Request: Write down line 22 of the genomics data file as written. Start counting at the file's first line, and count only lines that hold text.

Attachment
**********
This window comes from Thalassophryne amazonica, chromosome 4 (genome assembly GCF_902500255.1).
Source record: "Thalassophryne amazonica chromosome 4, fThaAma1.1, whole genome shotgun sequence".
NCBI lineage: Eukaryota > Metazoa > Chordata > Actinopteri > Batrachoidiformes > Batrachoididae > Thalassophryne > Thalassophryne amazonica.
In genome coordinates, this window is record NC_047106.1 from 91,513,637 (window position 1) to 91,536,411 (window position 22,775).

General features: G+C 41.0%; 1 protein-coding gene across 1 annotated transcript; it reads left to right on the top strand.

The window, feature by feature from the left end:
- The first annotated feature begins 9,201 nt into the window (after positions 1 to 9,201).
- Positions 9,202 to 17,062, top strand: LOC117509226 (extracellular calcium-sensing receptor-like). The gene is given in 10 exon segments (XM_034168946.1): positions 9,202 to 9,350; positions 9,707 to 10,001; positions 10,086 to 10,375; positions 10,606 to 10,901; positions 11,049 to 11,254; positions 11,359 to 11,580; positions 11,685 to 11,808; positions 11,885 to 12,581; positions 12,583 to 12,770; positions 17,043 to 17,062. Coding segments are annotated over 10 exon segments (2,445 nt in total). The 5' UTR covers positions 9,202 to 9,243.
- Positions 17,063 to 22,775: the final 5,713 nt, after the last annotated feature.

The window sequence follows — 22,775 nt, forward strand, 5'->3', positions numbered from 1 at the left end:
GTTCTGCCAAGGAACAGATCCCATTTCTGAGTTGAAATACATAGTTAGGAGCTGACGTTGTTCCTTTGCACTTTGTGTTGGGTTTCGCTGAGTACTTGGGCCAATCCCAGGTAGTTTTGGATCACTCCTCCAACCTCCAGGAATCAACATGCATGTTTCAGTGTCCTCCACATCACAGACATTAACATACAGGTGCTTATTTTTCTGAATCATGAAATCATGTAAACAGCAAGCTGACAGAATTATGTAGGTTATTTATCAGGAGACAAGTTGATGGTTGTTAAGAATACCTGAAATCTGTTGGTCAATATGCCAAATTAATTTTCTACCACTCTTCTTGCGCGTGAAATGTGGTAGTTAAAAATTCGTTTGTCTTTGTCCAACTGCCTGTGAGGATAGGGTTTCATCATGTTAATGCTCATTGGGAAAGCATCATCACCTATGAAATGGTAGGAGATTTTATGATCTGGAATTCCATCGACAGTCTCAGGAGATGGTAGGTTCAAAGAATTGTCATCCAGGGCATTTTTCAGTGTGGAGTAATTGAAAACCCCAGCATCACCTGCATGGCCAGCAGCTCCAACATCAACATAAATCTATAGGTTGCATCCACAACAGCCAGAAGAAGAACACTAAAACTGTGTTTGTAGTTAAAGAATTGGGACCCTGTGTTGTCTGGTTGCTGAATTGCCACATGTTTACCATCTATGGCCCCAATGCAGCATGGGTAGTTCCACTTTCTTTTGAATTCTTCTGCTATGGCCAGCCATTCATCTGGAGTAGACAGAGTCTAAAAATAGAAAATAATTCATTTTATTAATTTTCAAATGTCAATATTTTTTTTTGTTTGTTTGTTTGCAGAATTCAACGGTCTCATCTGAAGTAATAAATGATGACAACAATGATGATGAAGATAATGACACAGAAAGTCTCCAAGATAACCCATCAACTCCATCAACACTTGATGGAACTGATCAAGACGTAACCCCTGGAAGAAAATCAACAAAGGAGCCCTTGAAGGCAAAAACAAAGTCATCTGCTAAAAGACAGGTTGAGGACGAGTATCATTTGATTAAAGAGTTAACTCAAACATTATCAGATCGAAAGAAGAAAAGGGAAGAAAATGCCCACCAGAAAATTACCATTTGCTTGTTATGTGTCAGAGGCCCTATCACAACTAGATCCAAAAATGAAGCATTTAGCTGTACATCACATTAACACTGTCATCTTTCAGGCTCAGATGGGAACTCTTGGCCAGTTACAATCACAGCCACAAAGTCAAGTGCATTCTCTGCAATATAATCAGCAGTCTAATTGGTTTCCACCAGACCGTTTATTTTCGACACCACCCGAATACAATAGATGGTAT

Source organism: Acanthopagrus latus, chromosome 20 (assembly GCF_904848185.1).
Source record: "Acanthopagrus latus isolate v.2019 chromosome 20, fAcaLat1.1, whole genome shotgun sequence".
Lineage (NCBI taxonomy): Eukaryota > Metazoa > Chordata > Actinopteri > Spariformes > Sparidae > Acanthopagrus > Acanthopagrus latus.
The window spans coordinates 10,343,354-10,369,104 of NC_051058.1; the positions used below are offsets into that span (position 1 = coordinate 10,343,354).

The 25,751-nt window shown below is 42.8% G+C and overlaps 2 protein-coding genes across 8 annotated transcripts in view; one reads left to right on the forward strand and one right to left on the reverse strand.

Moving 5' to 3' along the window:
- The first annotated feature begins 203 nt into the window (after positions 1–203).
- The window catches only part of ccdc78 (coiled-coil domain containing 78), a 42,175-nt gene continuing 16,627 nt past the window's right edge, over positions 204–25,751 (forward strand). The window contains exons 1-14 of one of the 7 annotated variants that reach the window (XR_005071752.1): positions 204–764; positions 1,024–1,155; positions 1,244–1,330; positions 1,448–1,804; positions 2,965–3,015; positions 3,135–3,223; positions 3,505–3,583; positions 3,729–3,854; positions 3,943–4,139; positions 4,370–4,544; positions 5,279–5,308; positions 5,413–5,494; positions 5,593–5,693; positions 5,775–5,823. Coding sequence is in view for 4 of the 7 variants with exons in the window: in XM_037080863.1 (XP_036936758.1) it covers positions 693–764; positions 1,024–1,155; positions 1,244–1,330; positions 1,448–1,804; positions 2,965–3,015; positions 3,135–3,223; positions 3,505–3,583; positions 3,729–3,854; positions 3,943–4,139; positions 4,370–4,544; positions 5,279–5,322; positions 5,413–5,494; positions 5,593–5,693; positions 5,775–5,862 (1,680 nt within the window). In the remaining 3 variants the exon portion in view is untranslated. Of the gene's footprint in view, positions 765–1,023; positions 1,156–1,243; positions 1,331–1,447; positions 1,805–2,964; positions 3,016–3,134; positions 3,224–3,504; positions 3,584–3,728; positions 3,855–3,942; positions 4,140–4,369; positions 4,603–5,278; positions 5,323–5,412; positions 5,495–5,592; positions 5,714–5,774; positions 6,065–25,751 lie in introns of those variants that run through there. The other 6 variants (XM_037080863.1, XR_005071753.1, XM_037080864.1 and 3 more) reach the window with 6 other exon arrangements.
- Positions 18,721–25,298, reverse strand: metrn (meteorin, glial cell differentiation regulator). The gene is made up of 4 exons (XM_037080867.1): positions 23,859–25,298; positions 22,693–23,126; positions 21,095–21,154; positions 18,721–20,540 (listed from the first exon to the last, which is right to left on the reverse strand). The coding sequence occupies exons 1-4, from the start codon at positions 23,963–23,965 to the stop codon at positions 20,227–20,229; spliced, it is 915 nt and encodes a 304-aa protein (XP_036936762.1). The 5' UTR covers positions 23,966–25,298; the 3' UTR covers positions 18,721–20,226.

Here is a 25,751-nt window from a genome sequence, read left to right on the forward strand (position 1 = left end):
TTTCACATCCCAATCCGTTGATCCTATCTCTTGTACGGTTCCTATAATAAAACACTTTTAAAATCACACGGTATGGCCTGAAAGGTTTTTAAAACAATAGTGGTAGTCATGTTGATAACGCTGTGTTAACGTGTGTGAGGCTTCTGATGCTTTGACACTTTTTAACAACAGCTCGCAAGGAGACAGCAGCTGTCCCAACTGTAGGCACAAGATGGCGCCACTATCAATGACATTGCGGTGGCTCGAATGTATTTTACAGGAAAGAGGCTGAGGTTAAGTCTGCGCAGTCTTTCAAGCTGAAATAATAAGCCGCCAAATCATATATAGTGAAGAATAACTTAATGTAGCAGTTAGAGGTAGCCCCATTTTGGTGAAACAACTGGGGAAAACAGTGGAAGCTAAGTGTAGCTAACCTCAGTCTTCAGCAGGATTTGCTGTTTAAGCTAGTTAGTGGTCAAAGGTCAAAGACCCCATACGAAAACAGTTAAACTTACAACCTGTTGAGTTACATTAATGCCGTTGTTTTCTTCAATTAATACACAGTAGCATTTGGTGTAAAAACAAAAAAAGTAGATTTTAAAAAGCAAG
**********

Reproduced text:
TTTCACATCCCAATCCGTTGATCCTATCTCTTGTACGGTTCCTATAATAAAACACTTTTAAAATCACACGGTATGGCCTGAAAGGTTTTTAAAACAATAGTGGTAGTCATGTTGATAACGCTGTGTTAACGTGTGTGAGGCTTCTGATGCTTTGACACTTTTTAACAACAGCTCGCAAGGAGACAGCAGCTGTCCCAACTGTAGGCACAAGATGGCGCCACTATCAATGACATTGCGGTGGCTCGAATGTATTTTACAGGAAAGAGGCTGAGGTTAAGTCTGCGCAGTCTTTCAAGCTGAAATAATAAGCCGCCAAATCATATATAGTGAAGAATAACTTAATGTAGCAGTTAGAGGTAGCCCCATTTTGGTGAAACAACTGGGGAAAACAGTGGAAGCTAAGTGTAGCTAACCTCAGTCTTCAGCAGGATTTGCTGTTTAAGCTAGTTAGTGGTCAAAGGTCAAAGACCCCATACGAAAACAGTTAAACTTACAACCTGTTGAGTTACATTAATGCCGTTGTTTTCTTCAATTAATACACAGTAGCATTTGGTGTAAAAACAAAAAAAGTAGATTTTAAAAAGCAAG